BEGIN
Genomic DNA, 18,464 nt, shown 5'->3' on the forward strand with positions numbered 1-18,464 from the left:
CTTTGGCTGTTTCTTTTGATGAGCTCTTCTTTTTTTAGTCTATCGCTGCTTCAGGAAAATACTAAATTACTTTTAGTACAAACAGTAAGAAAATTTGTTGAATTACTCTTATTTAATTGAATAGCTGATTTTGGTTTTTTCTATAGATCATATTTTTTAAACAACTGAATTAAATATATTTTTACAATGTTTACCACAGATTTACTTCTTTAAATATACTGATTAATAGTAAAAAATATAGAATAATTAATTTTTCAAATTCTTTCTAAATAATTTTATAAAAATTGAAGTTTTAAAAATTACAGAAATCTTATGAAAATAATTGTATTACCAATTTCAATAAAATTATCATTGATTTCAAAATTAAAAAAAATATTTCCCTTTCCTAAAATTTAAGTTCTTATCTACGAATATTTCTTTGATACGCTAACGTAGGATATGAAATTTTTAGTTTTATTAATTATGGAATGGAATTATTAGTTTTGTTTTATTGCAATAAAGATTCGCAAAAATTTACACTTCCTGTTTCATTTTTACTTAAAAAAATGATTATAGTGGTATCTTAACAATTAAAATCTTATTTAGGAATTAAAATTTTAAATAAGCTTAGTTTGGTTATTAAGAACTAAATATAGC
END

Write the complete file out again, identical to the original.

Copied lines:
Genomic DNA, 18,464 nt, shown 5'->3' on the forward strand with positions numbered 1-18,464 from the left:
CTTTGGCTGTTTCTTTTGATGAGCTCTTCTTTTTTTAGTCTATCGCTGCTTCAGGAAAATACTAAATTACTTTTAGTACAAACAGTAAGAAAATTTGTTGAATTACTCTTATTTAATTGAATAGCTGATTTTGGTTTTTTCTATAGATCATATTTTTTAAACAACTGAATTAAATATATTTTTACAATGTTTACCACAGATTTACTTCTTTAAATATACTGATTAATAGTAAAAAATATAGAATAATTAATTTTTCAAATTCTTTCTAAATAATTTTATAAAAATTGAAGTTTTAAAAATTACAGAAATCTTATGAAAATAATTGTATTACCAATTTCAATAAAATTATCATTGATTTCAAAATTAAAAAAAATATTTCCCTTTCCTAAAATTTAAGTTCTTATCTACGAATATTTCTTTGATACGCTAACGTAGGATATGAAATTTTTAGTTTTATTAATTATGGAATGGAATTATTAGTTTTGTTTTATTGCAATAAAGATTCGCAAAAATTTACACTTCCTGTTTCATTTTTACTTAAAAAAATGATTATAGTGGTATCTTAACAATTAAAATCTTATTTAGGAATTAAAATTTTAAATAAGCTTAGTTTGGTTATTAAGAACTAAATATAGC